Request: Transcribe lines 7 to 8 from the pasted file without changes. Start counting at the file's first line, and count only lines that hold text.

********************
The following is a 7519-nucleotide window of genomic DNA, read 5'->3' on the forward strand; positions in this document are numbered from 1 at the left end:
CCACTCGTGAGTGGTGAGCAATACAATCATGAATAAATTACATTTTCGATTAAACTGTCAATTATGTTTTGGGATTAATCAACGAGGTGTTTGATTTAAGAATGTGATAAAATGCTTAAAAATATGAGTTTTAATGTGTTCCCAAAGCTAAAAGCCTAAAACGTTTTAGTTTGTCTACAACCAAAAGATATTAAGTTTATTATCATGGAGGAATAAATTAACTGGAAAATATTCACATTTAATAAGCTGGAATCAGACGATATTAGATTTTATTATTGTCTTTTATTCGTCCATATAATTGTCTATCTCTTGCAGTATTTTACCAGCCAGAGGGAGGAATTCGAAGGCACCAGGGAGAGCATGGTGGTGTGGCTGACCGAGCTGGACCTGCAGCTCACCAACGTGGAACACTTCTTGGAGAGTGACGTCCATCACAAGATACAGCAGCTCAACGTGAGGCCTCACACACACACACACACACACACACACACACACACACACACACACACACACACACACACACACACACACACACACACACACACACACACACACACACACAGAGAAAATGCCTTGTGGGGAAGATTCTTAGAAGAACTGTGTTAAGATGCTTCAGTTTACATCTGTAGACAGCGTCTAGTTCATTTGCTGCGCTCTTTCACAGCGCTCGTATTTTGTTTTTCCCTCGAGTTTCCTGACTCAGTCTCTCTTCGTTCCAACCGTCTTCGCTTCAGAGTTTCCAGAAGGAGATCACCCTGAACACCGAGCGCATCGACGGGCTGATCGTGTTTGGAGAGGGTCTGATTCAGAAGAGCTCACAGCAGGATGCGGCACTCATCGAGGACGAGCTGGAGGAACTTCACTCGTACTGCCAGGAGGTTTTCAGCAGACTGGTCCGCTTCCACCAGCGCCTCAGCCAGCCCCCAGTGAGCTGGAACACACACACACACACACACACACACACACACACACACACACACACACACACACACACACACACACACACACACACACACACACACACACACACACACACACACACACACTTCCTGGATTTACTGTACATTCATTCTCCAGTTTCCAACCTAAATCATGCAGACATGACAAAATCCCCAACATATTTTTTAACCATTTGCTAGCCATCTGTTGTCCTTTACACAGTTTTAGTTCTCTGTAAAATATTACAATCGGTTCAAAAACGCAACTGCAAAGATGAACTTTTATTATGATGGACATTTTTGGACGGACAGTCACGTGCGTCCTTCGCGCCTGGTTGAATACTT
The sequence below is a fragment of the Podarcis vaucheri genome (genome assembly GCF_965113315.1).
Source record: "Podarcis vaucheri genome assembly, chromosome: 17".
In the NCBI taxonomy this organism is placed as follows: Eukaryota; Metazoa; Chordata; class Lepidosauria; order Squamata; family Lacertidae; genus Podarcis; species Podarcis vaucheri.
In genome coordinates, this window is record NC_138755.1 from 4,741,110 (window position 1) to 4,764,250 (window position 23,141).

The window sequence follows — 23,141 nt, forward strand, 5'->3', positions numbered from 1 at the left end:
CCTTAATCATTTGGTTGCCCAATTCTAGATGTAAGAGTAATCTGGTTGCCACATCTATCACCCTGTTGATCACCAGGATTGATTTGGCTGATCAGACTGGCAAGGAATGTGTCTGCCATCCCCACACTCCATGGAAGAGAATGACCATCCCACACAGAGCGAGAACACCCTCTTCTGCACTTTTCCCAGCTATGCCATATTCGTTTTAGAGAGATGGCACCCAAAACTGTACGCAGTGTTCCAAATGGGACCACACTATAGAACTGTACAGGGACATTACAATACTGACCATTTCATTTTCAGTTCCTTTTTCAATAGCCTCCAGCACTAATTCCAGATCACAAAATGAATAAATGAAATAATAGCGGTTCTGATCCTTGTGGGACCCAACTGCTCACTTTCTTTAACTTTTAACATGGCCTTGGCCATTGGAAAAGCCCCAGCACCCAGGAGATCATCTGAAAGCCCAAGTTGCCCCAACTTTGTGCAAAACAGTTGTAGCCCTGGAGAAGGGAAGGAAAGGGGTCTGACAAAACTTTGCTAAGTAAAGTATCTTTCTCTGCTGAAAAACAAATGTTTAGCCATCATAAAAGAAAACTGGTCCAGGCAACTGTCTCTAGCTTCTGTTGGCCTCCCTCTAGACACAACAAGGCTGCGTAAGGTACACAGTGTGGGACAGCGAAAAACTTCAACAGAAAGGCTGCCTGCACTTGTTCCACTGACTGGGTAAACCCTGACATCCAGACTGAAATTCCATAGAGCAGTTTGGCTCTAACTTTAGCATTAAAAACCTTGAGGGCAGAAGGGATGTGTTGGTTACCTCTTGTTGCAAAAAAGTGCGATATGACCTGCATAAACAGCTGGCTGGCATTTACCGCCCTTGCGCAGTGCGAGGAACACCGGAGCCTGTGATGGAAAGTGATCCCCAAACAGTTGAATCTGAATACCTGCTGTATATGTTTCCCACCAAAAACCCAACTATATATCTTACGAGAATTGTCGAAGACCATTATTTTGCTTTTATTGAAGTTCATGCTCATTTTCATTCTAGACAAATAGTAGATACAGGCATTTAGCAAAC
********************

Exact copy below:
The window sequence follows — 23,141 nt, forward strand, 5'->3', positions numbered from 1 at the left end:
CCTTAATCATTTGGTTGCCCAATTCTAGATGTAAGAGTAATCTGGTTGCCACATCTATCACCCTGTTGATCACCAGGATTGATTTGGCTGATCAGACTGGCAAGGAATGTGTCTGCCATCCCCACACTCCATGGAAGAGAATGACCATCCCACACAGAGCGAGAACACCCTCTTCTGCACTTTTCCCAGCTATGCCATATTCGTTTTAGAGAGATGGCACCCAAAACTGTACGCAGTGTTCCAAATGGGACCACACTATAGAACTGTACAGGGACATTACAATACTGACCATTTCATTTTCAGTTCCTTTTTCAATAGCCTCCAGCACTAATTCCAGATCACAAAATGAATAAATGAAATAATAGCGGTTCTGATCCTTGTGGGACCCAACTGCTCACTTTCTTTAACTTTTAACATGGCCTTGGCCATTGGAAAAGCCCCAGCACCCAGGAGATCATCTGAAAGCCCAAGTTGCCCCAACTTTGTGCAAAACAGTTGTAGCCCTGGAGAAGGGAAGGAAAGGGGTCTGACAAAACTTTGCTAAGTAAAGTATCTTTCTCTGCTGAAAAACAAATGTTTAGCCATCATAAAAGAAAACTGGTCCAGGCAACTGTCTCTAGCTTCTGTTGGCCTCCCTCTAGACACAACAAGGCTGCGTAAGGTACACAGTGTGGGACAGCGAAAAACTTCAACAGAAAGGCTGCCTGCACTTGTTCCACTGACTGGGTAAACCCTGACATCCAGACTGAAATTCCATAGAGCAGTTTGGCTCTAACTTTAGCATTAAAAACCTTGAGGGCAGAAGGGATGTGTTGGTTACCTCTTGTTGCAAAAAAGTGCGATATGACCTGCATAAACAGCTGGCTGGCATTTACCGCCCTTGCGCAGTGCGAGGAACACCGGAGCCTGTGATGGAAAGTGATCCCCAAACAGTTGAATCTGAATACCTGCTGTATATGTTTCCCACCAAAAACCCAACTATATATCTTACGAGAATTGTCGAAGACCATTATTTTGCTTTTATTGAAGTTCATGCTCATTTTCATTCTAGACAAATAGTAGATACAGGCATTTAGCAAAC